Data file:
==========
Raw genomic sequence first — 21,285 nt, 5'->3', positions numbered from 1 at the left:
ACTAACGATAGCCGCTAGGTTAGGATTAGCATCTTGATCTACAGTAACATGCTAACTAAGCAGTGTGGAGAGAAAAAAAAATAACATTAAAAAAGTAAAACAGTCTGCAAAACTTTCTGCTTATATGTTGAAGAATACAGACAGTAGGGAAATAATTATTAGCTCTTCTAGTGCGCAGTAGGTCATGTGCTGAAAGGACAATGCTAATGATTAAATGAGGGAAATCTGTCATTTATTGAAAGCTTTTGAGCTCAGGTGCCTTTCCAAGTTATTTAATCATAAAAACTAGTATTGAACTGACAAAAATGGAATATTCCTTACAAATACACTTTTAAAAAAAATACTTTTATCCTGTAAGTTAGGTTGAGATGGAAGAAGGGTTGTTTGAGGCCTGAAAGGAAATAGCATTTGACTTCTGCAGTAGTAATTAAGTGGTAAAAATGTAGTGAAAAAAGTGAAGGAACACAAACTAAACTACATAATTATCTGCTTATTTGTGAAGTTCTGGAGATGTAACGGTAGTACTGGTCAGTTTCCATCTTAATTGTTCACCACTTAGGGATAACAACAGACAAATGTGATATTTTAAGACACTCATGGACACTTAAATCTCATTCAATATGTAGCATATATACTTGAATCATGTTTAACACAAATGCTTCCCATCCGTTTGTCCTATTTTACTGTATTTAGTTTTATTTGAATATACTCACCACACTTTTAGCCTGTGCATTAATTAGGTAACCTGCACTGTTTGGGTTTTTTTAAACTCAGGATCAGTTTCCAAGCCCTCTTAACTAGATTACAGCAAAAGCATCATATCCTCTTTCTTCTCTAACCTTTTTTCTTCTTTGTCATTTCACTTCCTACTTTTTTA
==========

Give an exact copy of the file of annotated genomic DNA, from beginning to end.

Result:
Raw genomic sequence first — 21,285 nt, 5'->3', positions numbered from 1 at the left:
ACTAACGATAGCCGCTAGGTTAGGATTAGCATCTTGATCTACAGTAACATGCTAACTAAGCAGTGTGGAGAGAAAAAAAAATAACATTAAAAAAGTAAAACAGTCTGCAAAACTTTCTGCTTATATGTTGAAGAATACAGACAGTAGGGAAATAATTATTAGCTCTTCTAGTGCGCAGTAGGTCATGTGCTGAAAGGACAATGCTAATGATTAAATGAGGGAAATCTGTCATTTATTGAAAGCTTTTGAGCTCAGGTGCCTTTCCAAGTTATTTAATCATAAAAACTAGTATTGAACTGACAAAAATGGAATATTCCTTACAAATACACTTTTAAAAAAAATACTTTTATCCTGTAAGTTAGGTTGAGATGGAAGAAGGGTTGTTTGAGGCCTGAAAGGAAATAGCATTTGACTTCTGCAGTAGTAATTAAGTGGTAAAAATGTAGTGAAAAAAGTGAAGGAACACAAACTAAACTACATAATTATCTGCTTATTTGTGAAGTTCTGGAGATGTAACGGTAGTACTGGTCAGTTTCCATCTTAATTGTTCACCACTTAGGGATAACAACAGACAAATGTGATATTTTAAGACACTCATGGACACTTAAATCTCATTCAATATGTAGCATATATACTTGAATCATGTTTAACACAAATGCTTCCCATCCGTTTGTCCTATTTTACTGTATTTAGTTTTATTTGAATATACTCACCACACTTTTAGCCTGTGCATTAATTAGGTAACCTGCACTGTTTGGGTTTTTTTAAACTCAGGATCAGTTTCCAAGCCCTCTTAACTAGATTACAGCAAAAGCATCATATCCTCTTTCTTCTCTAACCTTTTTTCTTCTTTGTCATTTCACTTCCTACTTTTTTA